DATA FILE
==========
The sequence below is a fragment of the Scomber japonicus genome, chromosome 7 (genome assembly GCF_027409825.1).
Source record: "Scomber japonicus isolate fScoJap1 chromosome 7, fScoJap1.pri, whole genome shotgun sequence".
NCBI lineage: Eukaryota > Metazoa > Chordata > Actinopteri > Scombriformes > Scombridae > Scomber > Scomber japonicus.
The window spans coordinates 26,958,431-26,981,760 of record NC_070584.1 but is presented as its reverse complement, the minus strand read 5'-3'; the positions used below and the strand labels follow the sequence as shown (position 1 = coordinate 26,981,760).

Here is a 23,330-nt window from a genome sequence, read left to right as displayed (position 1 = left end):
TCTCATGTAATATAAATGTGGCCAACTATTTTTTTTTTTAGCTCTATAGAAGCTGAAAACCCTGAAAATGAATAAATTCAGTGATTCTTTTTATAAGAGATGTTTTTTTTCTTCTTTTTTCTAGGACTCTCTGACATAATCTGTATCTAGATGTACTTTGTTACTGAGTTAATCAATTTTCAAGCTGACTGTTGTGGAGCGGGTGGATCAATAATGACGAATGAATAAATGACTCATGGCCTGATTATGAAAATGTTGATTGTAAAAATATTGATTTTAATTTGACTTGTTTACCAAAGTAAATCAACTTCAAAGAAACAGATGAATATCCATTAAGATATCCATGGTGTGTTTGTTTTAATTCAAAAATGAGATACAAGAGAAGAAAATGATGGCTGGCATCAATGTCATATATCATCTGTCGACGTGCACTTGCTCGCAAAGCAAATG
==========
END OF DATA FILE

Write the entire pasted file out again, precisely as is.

The sequence below is a fragment of the Scomber japonicus genome, chromosome 7 (genome assembly GCF_027409825.1).
Source record: "Scomber japonicus isolate fScoJap1 chromosome 7, fScoJap1.pri, whole genome shotgun sequence".
NCBI lineage: Eukaryota > Metazoa > Chordata > Actinopteri > Scombriformes > Scombridae > Scomber > Scomber japonicus.
The window spans coordinates 26,958,431-26,981,760 of record NC_070584.1 but is presented as its reverse complement, the minus strand read 5'-3'; the positions used below and the strand labels follow the sequence as shown (position 1 = coordinate 26,981,760).

Here is a 23,330-nt window from a genome sequence, read left to right as displayed (position 1 = left end):
TCTCATGTAATATAAATGTGGCCAACTATTTTTTTTTTTAGCTCTATAGAAGCTGAAAACCCTGAAAATGAATAAATTCAGTGATTCTTTTTATAAGAGATGTTTTTTTTCTTCTTTTTTCTAGGACTCTCTGACATAATCTGTATCTAGATGTACTTTGTTACTGAGTTAATCAATTTTCAAGCTGACTGTTGTGGAGCGGGTGGATCAATAATGACGAATGAATAAATGACTCATGGCCTGATTATGAAAATGTTGATTGTAAAAATATTGATTTTAATTTGACTTGTTTACCAAAGTAAATCAACTTCAAAGAAACAGATGAATATCCATTAAGATATCCATGGTGTGTTTGTTTTAATTCAAAAATGAGATACAAGAGAAGAAAATGATGGCTGGCATCAATGTCATATATCATCTGTCGACGTGCACTTGCTCGCAAAGCAAATG